Late in the month Officer Wes got to visit his friend Steve in Tucson and help out with Arizona Power Exchange's APEX Academy: Carrying on the Butchmanns Tradition.
Officer Wes & Tom visit Deputy Dave in San Francisco.
We welcome Kevin into the family and he starts coming over at least every other week.
Deputy brings his new boy to Austin to meet the rest of the family.
We celebrate Tom's 50th birthday, early, with some friends.
Officer Wes works on his claim for the Enron bankruptcy case. If his benefits do indeed disappear through the bankruptcy process, he loses about $1.4 million in future benefits.
We have the guest closet door opening widened from four feet across to six feet across to better access the insides of the eight foot closet. We also have a vent installed in the military bathroom.
It was also a difficult month health-wise for both Officer Wes and Tom. Officer Wes got a sinus infection after his allergist suggested trying stopping allergy injections; and Tom had a 104 degree fever that mellowed into almost a month-long ick.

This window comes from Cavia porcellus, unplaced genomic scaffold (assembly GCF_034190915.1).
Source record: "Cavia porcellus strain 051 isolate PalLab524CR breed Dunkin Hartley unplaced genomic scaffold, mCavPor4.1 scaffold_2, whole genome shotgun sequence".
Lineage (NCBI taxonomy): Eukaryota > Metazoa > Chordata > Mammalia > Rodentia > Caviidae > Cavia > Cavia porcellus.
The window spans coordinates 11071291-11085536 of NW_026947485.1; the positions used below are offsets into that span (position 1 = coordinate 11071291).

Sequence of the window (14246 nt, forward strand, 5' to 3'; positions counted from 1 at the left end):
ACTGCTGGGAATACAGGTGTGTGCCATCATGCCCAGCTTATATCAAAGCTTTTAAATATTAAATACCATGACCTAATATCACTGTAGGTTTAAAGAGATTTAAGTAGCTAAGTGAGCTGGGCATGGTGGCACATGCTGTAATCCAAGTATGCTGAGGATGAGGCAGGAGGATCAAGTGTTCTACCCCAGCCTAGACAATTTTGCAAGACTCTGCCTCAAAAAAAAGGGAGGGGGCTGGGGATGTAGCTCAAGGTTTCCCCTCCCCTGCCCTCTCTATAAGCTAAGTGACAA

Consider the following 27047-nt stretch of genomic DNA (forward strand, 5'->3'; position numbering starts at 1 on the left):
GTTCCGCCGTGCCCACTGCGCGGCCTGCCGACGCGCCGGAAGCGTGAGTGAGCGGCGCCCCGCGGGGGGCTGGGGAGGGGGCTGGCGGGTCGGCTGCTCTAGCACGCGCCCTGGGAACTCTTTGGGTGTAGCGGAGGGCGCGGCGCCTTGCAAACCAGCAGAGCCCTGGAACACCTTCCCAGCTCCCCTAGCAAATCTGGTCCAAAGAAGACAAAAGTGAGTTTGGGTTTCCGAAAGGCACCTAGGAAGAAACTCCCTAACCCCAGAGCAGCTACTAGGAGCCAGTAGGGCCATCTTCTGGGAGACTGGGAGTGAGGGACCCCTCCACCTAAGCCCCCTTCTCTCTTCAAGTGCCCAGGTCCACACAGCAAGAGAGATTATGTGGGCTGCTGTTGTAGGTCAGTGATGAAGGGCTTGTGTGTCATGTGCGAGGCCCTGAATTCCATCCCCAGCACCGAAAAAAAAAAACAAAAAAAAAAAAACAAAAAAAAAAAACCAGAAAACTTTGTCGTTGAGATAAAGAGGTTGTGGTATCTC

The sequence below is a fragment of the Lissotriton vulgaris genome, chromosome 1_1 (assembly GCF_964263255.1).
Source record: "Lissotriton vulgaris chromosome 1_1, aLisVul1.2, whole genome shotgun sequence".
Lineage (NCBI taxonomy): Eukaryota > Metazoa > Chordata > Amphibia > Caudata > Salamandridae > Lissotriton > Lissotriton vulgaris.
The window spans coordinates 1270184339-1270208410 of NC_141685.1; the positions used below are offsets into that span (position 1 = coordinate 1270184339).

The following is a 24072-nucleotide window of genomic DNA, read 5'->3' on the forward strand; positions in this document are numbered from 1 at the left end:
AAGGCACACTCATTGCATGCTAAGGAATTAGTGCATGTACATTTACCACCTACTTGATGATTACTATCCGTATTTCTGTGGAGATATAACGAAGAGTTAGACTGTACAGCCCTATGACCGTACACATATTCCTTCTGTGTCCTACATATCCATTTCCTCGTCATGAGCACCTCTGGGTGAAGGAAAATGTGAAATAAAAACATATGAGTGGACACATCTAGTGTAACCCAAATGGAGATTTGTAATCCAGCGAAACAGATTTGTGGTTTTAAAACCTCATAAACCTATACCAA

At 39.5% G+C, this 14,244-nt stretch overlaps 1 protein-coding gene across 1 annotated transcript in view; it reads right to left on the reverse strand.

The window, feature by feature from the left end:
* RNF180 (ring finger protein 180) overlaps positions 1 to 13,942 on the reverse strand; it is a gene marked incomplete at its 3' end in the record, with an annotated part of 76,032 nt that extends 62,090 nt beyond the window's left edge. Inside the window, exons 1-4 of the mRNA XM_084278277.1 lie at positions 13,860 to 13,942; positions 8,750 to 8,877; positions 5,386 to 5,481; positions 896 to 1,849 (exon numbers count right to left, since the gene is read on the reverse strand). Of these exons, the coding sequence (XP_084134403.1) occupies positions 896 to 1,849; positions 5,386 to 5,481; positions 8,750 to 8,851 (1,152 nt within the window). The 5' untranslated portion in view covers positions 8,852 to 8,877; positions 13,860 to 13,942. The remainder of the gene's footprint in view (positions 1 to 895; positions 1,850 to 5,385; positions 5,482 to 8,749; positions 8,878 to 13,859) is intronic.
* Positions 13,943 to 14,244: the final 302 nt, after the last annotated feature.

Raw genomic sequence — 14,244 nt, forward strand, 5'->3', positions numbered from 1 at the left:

A delightful Halloween party at patti's.
Tom visits Mom and Dad and the three start talking about Mom and Dad moving to an assisted living community for Mom.
On the 5th we order some mixing CD gear which Officer Wes has wanted for 10 years. Finally the price came down to where a setup, a Numark CDN-88, was affordable.
On November 6th the Texas Register publishes that in response to budget shortfalls, Texas will cut back on its AIDS Drug Assistance Program ("ADAP"). Changes would roll through within about six months. Tom's prescriptions have been through the state's ADAP but with the eligibility cutbacks he will no longer qualify. And we suspect that since he needs a medication change -- which requires all-new paperwork -- he would be dropped from the program even sooner.